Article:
Brand equity. Equity can also be referred to in a more intangible sense when talking about a company’s brand reputation. Equity in this example is often referred to as brand equity – for example, a supermarket may stock both tins of Heinz beans costing 80p and their own brand of beans costing 40p. In this example, Heinz would have a brand equity of 40p. 

Though uncommon, brand equity can also be negative – an example of this would be a customer opting for a generic store product over a big-name brand as a result of bad publicity surrounding the brand. A specific example of this would be a customer deliberately snubbing a clothing label that is known to use real fur in their designs, preferring instead to buy from another brand that they know uses ethical production techniques.

Margin equity. Equity can come into play when it comes to margin trading, or using leverage, basically borrowing money in order to invest or trade with it. If someone trades on margin, then their equity is the value of the securities in the trader’s margin account minus what has been borrowed from their broker. In this case, if a trader has £100,000 in their margin account but has borrowed £50,000 to use as leverage, then their margin equity will be £50,000.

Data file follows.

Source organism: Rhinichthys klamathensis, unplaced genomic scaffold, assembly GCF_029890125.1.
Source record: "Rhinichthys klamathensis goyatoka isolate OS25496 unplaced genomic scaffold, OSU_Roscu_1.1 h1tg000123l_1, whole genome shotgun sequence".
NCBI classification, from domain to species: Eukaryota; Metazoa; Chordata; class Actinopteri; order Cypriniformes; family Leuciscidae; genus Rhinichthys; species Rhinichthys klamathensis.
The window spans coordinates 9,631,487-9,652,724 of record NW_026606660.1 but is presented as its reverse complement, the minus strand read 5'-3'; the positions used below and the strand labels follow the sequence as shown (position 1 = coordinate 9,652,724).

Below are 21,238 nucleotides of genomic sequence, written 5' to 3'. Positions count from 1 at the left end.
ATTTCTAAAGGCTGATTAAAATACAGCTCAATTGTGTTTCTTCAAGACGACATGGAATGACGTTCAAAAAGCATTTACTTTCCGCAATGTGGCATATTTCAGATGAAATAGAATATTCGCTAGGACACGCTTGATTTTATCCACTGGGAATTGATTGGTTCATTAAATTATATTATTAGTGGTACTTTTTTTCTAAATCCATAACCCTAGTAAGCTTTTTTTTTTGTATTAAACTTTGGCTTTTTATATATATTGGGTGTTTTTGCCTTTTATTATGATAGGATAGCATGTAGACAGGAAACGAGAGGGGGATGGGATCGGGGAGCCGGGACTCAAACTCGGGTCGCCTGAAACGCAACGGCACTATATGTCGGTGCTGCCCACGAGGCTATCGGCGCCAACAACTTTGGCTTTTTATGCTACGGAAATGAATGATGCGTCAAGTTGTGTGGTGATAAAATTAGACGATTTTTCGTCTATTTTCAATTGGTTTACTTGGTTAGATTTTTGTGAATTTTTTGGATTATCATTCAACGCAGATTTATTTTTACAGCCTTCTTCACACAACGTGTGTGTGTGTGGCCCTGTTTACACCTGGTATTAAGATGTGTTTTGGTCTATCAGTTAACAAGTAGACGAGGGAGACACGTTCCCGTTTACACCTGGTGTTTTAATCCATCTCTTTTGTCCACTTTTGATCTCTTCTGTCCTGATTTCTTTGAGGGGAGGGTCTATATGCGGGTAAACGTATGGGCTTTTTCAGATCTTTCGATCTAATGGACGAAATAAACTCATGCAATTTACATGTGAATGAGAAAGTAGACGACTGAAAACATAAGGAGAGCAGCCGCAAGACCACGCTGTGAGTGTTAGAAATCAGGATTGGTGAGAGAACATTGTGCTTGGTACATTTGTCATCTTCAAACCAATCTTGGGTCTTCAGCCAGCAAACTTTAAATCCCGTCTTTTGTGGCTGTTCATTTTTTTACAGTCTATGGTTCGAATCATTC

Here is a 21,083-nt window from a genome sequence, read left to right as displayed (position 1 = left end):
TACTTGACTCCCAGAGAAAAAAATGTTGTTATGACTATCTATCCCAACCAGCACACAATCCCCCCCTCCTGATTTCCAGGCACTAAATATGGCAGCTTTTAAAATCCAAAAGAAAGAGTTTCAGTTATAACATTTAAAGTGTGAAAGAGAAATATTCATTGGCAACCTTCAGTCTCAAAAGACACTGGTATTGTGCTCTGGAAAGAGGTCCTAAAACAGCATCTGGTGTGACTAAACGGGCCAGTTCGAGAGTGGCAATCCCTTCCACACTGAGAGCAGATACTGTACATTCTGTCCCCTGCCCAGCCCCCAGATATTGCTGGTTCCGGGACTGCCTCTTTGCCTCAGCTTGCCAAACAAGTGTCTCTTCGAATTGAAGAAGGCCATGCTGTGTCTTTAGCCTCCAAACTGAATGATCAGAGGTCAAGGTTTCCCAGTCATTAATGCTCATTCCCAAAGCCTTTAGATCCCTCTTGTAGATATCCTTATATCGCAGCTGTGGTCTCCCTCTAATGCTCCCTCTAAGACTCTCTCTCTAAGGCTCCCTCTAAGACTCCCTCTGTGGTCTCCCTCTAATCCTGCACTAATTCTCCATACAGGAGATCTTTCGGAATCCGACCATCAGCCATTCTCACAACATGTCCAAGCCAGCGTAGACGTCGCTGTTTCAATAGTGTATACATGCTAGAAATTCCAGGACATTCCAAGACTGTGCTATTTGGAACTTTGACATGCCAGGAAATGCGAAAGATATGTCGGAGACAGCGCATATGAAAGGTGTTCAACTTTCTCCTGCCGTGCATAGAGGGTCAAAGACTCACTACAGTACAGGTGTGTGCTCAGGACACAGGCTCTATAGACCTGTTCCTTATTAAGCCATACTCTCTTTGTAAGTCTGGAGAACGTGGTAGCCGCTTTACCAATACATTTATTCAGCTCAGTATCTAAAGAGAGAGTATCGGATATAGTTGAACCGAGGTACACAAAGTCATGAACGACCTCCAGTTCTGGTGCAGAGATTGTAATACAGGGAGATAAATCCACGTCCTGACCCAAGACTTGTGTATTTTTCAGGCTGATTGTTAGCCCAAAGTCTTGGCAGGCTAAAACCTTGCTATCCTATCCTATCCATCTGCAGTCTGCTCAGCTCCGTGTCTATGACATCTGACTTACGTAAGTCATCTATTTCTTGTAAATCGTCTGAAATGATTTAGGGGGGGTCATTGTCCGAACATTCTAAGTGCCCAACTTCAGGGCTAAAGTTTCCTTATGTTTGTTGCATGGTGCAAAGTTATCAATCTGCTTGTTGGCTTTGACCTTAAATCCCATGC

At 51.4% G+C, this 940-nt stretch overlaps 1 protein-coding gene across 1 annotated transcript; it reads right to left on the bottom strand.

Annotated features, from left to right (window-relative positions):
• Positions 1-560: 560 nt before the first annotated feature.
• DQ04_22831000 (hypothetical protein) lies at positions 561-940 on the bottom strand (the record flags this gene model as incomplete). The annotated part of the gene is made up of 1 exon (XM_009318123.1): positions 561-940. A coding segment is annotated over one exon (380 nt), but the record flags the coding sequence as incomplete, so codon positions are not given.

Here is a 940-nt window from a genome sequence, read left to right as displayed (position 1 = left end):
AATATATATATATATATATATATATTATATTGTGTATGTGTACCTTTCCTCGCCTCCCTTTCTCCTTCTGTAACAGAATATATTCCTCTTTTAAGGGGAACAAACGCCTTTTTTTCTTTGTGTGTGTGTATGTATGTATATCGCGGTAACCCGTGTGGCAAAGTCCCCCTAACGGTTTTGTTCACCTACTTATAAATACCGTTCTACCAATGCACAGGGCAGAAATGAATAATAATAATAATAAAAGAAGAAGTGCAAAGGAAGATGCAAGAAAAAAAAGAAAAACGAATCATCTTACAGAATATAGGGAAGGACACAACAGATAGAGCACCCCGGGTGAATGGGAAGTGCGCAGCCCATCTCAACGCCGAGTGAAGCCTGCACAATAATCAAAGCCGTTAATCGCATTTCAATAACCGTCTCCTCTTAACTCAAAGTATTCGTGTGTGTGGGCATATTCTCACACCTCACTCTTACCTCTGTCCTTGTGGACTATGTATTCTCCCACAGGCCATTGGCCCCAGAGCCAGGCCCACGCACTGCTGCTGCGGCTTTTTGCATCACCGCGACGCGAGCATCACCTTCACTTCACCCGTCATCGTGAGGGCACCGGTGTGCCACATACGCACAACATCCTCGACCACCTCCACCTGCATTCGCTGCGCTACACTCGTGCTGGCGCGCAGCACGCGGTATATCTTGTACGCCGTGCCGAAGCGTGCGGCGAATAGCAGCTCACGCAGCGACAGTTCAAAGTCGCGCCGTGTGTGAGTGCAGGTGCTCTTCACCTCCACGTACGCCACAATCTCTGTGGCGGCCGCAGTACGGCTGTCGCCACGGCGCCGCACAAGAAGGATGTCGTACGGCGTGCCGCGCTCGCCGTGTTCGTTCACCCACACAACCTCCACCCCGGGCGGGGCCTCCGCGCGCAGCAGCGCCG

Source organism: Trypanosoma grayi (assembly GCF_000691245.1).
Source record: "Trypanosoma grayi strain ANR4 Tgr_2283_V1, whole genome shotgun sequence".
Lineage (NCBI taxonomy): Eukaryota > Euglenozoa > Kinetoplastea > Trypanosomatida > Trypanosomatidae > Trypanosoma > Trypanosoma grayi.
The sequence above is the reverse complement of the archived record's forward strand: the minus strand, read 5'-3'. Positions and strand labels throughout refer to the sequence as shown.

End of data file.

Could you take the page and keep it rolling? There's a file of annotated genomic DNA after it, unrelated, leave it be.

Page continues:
Formula and calculation

If you want to find out what a company’s equity is, you will need to do the following:

  • Get the company’s balance sheet

  • Find the business’s total assets

  • Find its liabilities

  • Subtract the liabilities from the assets

  • Remember that liabilities plus equity should always equal assets 

Therefore the formula is as follows:

Shareholder’s Equity = Total Assets − Total Liabilities

In terms of home equity, the formula is as follows:

Home Equity formula

Equity example

Let’s look at an example of home equity. Imagine a homeowner has a property estimated to be worth £100,000 and an outstanding mortgage of £40,000. In this scenario, the amount of equity they hold is £60,000 (£100,000 current market value less £40,000 debt obligations) or 60% (£60,000/£100,000). 

These figures would change slightly if the homeowner was to take out an equity loan.

Conclusion

Equity, the difference between assets and liabilities, is an important concept in the world of finance. It could be one of the factors to consider when deciding whether or not it might be worth investing in a company; could help people get larger and cheaper loans; give lenders an idea who can take out loans safely, and could show brands how much their reputation is worth. 

However, the concept of equity is just one of the many assessments investors and traders have to make. Regardless of something’s equity status, they will still need to do their own research.

FAQs

What is equity in simple terms?

Equity is the total of assets minus liabilities. It can exist in a positive form, where the amount of assets is greater than the liabilities, or in a negative form, when the number of liabilities is larger than assets.

What are the types of equity?

In the world of finance, the types of equity include shareholder, home and brand equity.

Is equity an asset or income?

Equity is neither an asset nor is it income. However, equity is made up of assets, with the sum of liability subtracted from their overall value.